Comic and compelling as this portion of Bright Leaves might be, McElwee even more convincingly engages the viewer in the implicit philosophical dimensions of his subject matter. Time and again, he displays a capacity, comparable to that of Montaigne, that can combine the personal and the periodic, the transcendent and the transient. While his overt subject matter may be as familiar as one’s immediate family or the groups of huddled smokers who stand outside innumerable public spaces, the questions to which he elicits answers (often through the interrogation of the same such groups or figures) allow McElwee to ponder the very evanescence of our existence, the fact that memory proves to be as temporary as those very puffs of smoke. Furthermore, he demonstrates the sad but undeniable fact that the very aides we employ to extend and preserve those memories are not any more dependable than the items we momentarily retain in our cerebral cortex. Even when they transport a person past the point of their death, certain details included in a frame of film can annoyingly continue to elude interpretation, as when McElwee realises that the fact that he recorded his late father wearing a yarmulke must remain a conundrum as he never managed to inquire just why he donned the apparel in the first place. A piece of McElwee vehemently believes that the very act of documentation assures some measure of longevity. At the same time, he realises that footage of his young son tying his shoelaces can neither reveal little more about him than the boy’s retention of simple motor skills nor halt his forward march into maturation. McElwee at one point compares his admitted addiction to filmmaking to that of chronic smokers, as they share an “almost narcotic experience” in stretching out the moment through artificial stimulation. Perhaps that’s all we possess that permits us to contend with decay and dissolution, even if the means of our efforts at transformation are life-threatening, in the case of cigarette smoking, or time-consuming, in the case of filmmaking. Throughout every frame of Bright Leaves, Ross McElwee illustrates with undeniable skill and compelling conviction that documentation of one’s own life need not be narcissistic, that the illumination of one person’s private life can remove just a bit more of the congestion that surrounds us and compound the unfathomable circumstances that lead many people to fail to take that longed-for final puff.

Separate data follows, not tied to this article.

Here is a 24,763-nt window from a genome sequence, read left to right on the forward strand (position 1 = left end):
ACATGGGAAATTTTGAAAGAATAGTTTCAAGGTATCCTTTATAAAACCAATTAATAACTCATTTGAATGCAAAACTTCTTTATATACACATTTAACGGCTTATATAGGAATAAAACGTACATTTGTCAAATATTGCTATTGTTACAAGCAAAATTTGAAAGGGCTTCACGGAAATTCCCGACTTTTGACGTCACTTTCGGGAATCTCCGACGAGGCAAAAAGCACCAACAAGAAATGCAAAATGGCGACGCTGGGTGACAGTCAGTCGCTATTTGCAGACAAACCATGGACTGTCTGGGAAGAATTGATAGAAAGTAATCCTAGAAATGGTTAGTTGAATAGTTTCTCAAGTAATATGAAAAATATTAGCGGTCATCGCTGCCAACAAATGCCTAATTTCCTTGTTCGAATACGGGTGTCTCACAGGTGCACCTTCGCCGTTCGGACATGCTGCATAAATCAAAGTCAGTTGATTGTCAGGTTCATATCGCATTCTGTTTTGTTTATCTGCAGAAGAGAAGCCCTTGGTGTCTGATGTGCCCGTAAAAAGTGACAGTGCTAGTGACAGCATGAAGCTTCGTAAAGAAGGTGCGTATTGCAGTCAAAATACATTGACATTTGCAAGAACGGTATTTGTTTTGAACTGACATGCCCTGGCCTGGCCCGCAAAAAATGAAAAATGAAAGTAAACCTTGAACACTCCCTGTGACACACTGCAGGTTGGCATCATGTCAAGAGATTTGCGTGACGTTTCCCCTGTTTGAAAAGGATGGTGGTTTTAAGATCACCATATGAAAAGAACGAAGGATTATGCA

Bright Leaves (2003 USA 105 mins)
Prod Co: Channel 4 Television Corporation/Homemade Movies/WGBH Prod, Dir, Phot: Ross McElwee Ed: Ross McElwee, Mark Meatto